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epichero22Author Commented:
Kode99:

What you're saying sounds simple enough and I'm tempted to actually try it out myself.  The current setup in the house is that we have a single base station for the telephones and about 8 wireless receivers around the house.  So only a single telephone jack is being used, but not sure if that's significant or not.  I still think we should keep the phone jacks around the house in tact, just in case.

If I do have cat5 wiring, what color codes should I use for Ethernet?

You said "just be sure that the phone lines don't get jacked into a network device."  What do you mean?  Unless you're talking about the idea of using the telephone block as a bridge to the switch, the here's what I'm thinking.  For example, the telephone block goes to the den of the house.  This is how I would imagine it would work:

Internet -> Cable Modem -> 5-port switch -> Port 1 -> Cat6 (RJ-45 on one end, cut down to two wires on the other end and spliced into the den's telephone block).

And the other ports would work the same to the other rooms.

I think I saw that setup in a home once.  What do you think.



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kode99Commented:
How well do all the wireless phones work?  Any chance the phones are messing with the networking?  Also have you tried any higher performance wireless gear,  I find some mainstream consumer stuff is really weak.

If they are not using any of the jacks now you could easily just turn any of those cat5/6 wire runs into a network port.  The only issue with doing this would be if they have split the wires so that 1 wire is feeding multiple jacks.  If each jack is home run to the phone block then you would be good.

Check this link for the wiring color/pin out,

http://www.ertyu.org/steven_nikkel/ethernetcables.html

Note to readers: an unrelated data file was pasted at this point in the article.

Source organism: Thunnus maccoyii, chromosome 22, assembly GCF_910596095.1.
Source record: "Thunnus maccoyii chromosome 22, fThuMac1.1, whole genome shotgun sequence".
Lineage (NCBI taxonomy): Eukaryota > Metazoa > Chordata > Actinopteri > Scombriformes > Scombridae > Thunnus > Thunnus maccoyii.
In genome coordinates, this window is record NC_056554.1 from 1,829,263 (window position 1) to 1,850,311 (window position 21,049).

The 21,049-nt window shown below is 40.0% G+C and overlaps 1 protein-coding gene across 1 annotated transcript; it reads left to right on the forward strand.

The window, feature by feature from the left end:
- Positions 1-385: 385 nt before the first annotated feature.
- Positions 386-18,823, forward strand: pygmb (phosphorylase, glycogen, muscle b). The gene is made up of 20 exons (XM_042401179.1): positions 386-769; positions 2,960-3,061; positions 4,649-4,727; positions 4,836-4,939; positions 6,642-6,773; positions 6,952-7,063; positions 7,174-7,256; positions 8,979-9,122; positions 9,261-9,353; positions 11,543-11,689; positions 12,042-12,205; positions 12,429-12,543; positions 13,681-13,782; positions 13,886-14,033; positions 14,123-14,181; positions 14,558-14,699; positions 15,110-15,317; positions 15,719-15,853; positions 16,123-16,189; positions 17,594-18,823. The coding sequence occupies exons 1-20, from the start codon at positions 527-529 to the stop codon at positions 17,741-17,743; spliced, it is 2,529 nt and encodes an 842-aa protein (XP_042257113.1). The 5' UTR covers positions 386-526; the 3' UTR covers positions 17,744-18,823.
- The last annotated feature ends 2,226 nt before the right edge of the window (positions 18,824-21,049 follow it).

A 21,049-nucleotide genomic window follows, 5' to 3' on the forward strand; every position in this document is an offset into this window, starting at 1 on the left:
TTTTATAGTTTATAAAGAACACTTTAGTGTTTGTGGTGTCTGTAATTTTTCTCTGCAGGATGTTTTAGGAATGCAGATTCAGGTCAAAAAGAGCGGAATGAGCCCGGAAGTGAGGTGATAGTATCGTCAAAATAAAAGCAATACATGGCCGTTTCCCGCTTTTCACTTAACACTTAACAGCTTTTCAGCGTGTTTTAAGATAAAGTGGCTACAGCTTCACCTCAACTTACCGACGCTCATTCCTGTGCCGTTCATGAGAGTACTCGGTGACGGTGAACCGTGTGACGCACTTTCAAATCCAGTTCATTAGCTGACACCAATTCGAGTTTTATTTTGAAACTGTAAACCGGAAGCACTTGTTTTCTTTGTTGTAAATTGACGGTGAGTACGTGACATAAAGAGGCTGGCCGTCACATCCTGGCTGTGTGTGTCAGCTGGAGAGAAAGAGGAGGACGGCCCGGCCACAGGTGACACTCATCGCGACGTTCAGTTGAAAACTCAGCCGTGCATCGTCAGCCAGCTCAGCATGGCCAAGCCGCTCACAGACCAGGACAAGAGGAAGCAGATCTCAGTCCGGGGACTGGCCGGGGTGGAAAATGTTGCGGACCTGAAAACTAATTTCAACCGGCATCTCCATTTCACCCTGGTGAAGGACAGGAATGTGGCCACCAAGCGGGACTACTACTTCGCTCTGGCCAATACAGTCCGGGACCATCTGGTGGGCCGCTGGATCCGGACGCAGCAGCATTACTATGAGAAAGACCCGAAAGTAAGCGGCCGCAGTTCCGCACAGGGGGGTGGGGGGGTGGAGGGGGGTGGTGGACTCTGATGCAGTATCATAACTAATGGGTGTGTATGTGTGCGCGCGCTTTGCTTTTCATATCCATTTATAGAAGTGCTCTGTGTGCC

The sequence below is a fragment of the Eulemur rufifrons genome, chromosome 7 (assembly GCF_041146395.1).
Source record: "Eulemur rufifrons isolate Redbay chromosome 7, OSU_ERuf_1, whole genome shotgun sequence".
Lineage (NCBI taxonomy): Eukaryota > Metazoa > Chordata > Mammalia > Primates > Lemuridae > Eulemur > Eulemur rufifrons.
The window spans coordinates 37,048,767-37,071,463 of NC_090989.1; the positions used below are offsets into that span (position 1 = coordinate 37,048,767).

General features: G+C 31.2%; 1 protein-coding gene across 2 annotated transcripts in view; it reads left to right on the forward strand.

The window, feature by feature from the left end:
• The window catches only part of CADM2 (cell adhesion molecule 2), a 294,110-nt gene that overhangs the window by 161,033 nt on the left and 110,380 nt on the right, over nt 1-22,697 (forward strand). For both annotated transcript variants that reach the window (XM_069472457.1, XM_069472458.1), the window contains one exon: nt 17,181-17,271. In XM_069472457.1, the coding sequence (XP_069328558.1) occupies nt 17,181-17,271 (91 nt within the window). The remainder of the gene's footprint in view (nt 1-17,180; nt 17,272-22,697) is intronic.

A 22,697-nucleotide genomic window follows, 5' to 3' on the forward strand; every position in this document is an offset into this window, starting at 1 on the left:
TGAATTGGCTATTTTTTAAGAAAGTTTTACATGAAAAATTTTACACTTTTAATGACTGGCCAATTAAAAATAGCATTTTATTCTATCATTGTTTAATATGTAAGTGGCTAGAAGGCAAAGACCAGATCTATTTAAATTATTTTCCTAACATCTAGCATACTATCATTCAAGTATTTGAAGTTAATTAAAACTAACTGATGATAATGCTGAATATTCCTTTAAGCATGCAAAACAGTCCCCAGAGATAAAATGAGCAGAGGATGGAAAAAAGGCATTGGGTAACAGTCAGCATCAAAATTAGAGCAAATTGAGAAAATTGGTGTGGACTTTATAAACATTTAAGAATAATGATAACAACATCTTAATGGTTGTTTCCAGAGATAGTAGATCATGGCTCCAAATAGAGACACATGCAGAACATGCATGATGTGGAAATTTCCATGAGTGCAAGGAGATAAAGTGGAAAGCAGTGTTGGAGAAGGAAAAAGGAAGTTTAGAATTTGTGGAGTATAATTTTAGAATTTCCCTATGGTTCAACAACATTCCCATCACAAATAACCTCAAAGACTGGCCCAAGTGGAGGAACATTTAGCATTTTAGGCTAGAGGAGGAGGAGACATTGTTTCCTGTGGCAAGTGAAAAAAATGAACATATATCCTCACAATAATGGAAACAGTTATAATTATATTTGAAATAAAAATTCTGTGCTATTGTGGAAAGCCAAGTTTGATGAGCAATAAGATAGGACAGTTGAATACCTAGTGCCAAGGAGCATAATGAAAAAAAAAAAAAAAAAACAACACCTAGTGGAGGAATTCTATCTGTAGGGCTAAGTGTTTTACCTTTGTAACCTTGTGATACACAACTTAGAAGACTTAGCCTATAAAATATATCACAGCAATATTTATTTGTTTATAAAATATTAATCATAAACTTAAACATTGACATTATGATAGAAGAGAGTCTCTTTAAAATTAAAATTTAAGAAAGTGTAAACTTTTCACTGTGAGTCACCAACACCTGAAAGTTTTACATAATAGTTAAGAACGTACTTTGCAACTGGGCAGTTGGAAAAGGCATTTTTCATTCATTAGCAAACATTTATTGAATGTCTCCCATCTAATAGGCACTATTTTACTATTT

So from that you can see that the blue and brown pairs are not being used for 10/100 networking.

What I mean about not jacking in a phone line to a network port is that you need be absolutely certain that a live phone line will not be connected to a network port on any equipment.  A live phone line will damage network devices.  

So kind of like you are saying though I would install a network patch panel and terminate the cat 5/6 wires to it BUT not terminate the specific pairs used for the phone line.  So punch down all the pair except the blue pair on the network port then run the blue pair to the phone block.

Now you can just use patch cables from the router/switch to the network patch panel.  Then at the wall plates connect the blue pair to the phone port and the rest punch down onto the network port with proper colors.

The potential problem is the phone line can cause interference on the network wire.  This could be simply lower performance which may not be noticed but it could be much worse.  

Might be worth it to just convert a few choice phone jack positions into access points and properly wire the cat5 for networking.
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epichero22Author Commented:
Here's a photo of our telephone block:

http://i76.photobucket.com/albums/j30/orielonline/IMG-20111030-00016.jpg

I'm not very familiar with this stuff, but can you make sense of it?
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kode99Commented:
Is there only 1 phone line in there?

Looks like its a pretty tight space which might really make it very hard to terminate anything cleanly in there.

Are you sure that the internal jacks are all run with CAT5 wire?  Some of those wire colors do not match up to standard colors and some look like they might be using more than one pair in the cat5,  I see orange, brown and green pairs used.  Did they use different colors in in cable or did they split up the cat5.

You should be able to find the actual phone line and see how it connects to that block and how the phone jack wires are connected.  You can trial and error with a phone and see where you get dial tone.  

Here's a little tutorial on network connections,

http://www.swhowto.com/CAT5_Ch1.htm

Some of the other sections may be of interest.
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epichero22Author Commented:
I'm actually not going any further with it.  We installed an Ethernet over power system and it appears to be working OK for the time being.  Thanks for the input.
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kode99Commented:
After seeing that picture I think you made the right choice.

There wasn't too much room to monkey with the internal phone wiring and add any proper network patch panel plus the extra time to sort out the wiring and redo all the jacks.




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epichero22Author Commented:
The EoP system we have cost us about $260 for one Ethernet to power adapter and two wireless access points.  Something tells me that trying to modify the phone lines would have cost more.